MISC
Parts List
Robot Forum
Chat
Member Pages
Axon MCU
Robot Books
Shop
Contact

SKILLS
How To Build
A Robot
Tutorial

Calculators
Mechanics
Programming
Miscellaneous

Robots
Space

HARDWARE
Actuators
Batteries
Electronics
Materials
Microcontrollers
Sensors

SCIENCE
Robot Journals
Robot Theory
Conferences

MERCURY SWITCH TUTORIAL

Mercury Tilt Switch
The mercury switch can be used to detect the tilt of something with respect to gravity. For example, suppose your robot needs to know when it's going up a hill that's too steep (in which case it will flip over), the mercury switch could give a warning to your robot when it reaches a certain angle. Another application I used it for is to count hills while driving around.

A quick video demonstration of the switch:

How to Make a Mercury Switch
The easiest way is to buy a cheap mechanical thermostat and hack out the mercury switch (see below image). Don't get the digital thermostat type because it will probably not have a mercury switch in it.

After taking it out, mount it on a block of wood in whatever way you like. I like to keep part of that long metal strip with it so I can use it as an angle adjuster. On the bottom I attached Velcro so I can put it on various robots real easy.

Notice that the mercury is encased in glass, with wiring going inside the encasing. Typically inside there is either air, an inert gas, or a vacuum.

Wiring
Wire up the mercury switch like you would for any other switch. In the mercury switch there are three wires inside the glass tube, located just like in this below diagram. Connect the top two wires to power and ground (order doesn't matter). Then connect the bottom one, which always keeps contact with the mercury, to the analog input of your circuit or microcontroller:

So when the mercury is tilted on one end, it connects the ADC to +, giving a logic high:

And when tilted the other way, it connects to -, giving a logic low:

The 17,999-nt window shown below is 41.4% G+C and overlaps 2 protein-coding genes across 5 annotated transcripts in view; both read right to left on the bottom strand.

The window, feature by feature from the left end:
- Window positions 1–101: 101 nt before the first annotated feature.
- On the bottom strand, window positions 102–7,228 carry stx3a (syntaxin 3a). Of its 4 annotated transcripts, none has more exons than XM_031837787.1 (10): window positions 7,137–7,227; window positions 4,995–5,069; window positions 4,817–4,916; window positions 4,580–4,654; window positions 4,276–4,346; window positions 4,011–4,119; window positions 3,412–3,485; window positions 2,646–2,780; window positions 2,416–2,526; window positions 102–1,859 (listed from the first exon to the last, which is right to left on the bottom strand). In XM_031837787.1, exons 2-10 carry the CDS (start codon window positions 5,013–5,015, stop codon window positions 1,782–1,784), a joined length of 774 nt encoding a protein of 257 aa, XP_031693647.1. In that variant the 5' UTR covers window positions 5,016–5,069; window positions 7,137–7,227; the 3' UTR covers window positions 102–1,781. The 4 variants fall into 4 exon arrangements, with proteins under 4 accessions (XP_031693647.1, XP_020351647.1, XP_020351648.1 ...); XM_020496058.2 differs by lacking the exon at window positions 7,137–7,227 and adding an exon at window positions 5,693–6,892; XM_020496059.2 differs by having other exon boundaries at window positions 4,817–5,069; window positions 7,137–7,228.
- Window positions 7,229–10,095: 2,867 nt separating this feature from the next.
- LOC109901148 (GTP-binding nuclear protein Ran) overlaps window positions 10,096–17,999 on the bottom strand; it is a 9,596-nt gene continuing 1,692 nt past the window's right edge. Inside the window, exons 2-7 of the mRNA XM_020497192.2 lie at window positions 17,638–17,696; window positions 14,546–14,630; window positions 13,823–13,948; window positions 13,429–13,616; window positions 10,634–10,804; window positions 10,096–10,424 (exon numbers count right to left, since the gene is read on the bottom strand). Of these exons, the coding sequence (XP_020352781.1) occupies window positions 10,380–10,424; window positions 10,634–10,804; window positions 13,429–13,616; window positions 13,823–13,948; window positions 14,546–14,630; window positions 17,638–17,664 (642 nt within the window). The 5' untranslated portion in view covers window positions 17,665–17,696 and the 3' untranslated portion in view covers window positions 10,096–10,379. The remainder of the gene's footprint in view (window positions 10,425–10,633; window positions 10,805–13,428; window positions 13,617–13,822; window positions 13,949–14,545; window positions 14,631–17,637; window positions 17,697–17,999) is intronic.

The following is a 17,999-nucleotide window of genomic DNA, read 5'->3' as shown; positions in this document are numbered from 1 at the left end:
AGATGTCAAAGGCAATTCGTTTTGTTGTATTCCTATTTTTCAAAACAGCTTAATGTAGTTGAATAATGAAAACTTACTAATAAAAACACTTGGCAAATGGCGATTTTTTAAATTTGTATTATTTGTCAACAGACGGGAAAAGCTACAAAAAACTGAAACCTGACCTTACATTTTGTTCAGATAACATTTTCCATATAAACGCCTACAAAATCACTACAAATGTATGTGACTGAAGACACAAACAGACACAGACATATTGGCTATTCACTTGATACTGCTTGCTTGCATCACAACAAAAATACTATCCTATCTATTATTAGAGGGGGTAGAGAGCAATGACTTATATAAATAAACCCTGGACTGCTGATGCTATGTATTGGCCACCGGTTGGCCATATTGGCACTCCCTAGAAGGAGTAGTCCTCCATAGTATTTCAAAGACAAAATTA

There is also a middle state that lasts for a very very short time between the mercury transistion, in which case your ADC will float. If this is a problem, you can always connect it to ground via a 300k resistor - if it's in the transition state it will go to logic low.

Advantage of Mercury Switch vs. Accelerometer
You may be wondering, why use a mercury switch when you can use an accelerometer? The advantage of a mercury switch is that it can handle very high currents. If you want, you can have it directly control a DC motor or some other high powered device directly. Plus, its fairly easy to find an old thermistat around to scrap for free!

Not to give you bad ideas, but apparently this sensor was also used in car bombs because acceleration would trigger it . . . but you didn't read that here . . .

Problems with the Mercury Tilt Switch
There are some problems you will have with using the mercury tilt switch on a mobile robot. When your robot is driving around on rough terrain, the mercury in the switch will also bounce around. This is bad because it has the potential to give false readings.

I remember the first time I tried out my sensor, my robot would do a stop-start motion. Acceleration would cause the sensor to false trigger, causing my motors to reverse . . . and the sudden deceleration would cause the sensor to un-trigger, once again making the robot accelerate . . . It was a really bad control algorithm, but I was a noob back then too . . .

The mechanical fix to this problem is to adjust the tilt angle more steeply (bend the metal beam coming out the wood mount more).

An electrical solution would be to put a capacitor between the ADC and ground. Depending on the size of the capacitor, you can vary the time it takes for it to trigger. Higher values would result in lower possibility of a false trigger, but would also slow the sensor response speed. Experimentation will be required for your robot . . .

Safety Notes
Mercury (Hg) is poisonous - be careful at all times!

From Wikipedia (I couldn't have said it better):

"It can be inhaled and absorbed through the skin and mucous membrane, so containers of mercury are securely sealed to avoid spills and evaporation. Heating of mercury, or compounds of mercury that may decompose when heated, should always be carried out with adequate ventilation in order to avoid exposure to mercury vapor."

"Acute exposure to mercury vapor has been shown to result in profound central nervous system effects, including psychotic reactions characterized by delirium, hallucinations, and suicidal tendency."